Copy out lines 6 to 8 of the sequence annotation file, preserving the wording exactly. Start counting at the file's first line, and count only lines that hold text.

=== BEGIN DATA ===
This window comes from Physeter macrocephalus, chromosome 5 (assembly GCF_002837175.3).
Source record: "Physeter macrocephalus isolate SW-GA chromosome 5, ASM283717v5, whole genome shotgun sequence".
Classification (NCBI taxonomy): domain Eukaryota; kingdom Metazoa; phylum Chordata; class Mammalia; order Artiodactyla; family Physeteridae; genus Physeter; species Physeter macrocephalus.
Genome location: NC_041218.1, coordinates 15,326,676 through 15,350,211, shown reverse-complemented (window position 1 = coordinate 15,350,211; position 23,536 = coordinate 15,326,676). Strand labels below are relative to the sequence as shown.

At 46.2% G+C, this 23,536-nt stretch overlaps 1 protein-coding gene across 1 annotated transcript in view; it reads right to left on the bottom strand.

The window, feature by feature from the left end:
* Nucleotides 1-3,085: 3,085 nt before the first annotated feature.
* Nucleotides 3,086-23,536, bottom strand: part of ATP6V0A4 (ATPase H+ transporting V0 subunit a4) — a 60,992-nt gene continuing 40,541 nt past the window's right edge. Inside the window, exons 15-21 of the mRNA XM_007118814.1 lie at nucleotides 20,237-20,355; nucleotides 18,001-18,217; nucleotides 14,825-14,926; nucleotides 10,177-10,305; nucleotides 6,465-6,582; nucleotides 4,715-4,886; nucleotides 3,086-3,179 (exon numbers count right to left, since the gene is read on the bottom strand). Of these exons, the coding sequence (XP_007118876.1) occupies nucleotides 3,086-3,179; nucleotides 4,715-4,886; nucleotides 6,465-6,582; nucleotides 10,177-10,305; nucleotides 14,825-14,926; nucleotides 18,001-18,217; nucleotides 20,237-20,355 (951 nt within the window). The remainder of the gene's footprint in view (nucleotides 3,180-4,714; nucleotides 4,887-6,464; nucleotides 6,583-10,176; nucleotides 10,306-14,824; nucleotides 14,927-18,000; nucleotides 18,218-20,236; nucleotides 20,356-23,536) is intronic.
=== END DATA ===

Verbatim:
The window, feature by feature from the left end:
* Nucleotides 1-3,085: 3,085 nt before the first annotated feature.
* Nucleotides 3,086-23,536, bottom strand: part of ATP6V0A4 (ATPase H+ transporting V0 subunit a4) — a 60,992-nt gene continuing 40,541 nt past the window's right edge. Inside the window, exons 15-21 of the mRNA XM_007118814.1 lie at nucleotides 20,237-20,355; nucleotides 18,001-18,217; nucleotides 14,825-14,926; nucleotides 10,177-10,305; nucleotides 6,465-6,582; nucleotides 4,715-4,886; nucleotides 3,086-3,179 (exon numbers count right to left, since the gene is read on the bottom strand). Of these exons, the coding sequence (XP_007118876.1) occupies nucleotides 3,086-3,179; nucleotides 4,715-4,886; nucleotides 6,465-6,582; nucleotides 10,177-10,305; nucleotides 14,825-14,926; nucleotides 18,001-18,217; nucleotides 20,237-20,355 (951 nt within the window). The remainder of the gene's footprint in view (nucleotides 3,180-4,714; nucleotides 4,887-6,464; nucleotides 6,583-10,176; nucleotides 10,306-14,824; nucleotides 14,927-18,000; nucleotides 18,218-20,236; nucleotides 20,356-23,536) is intronic.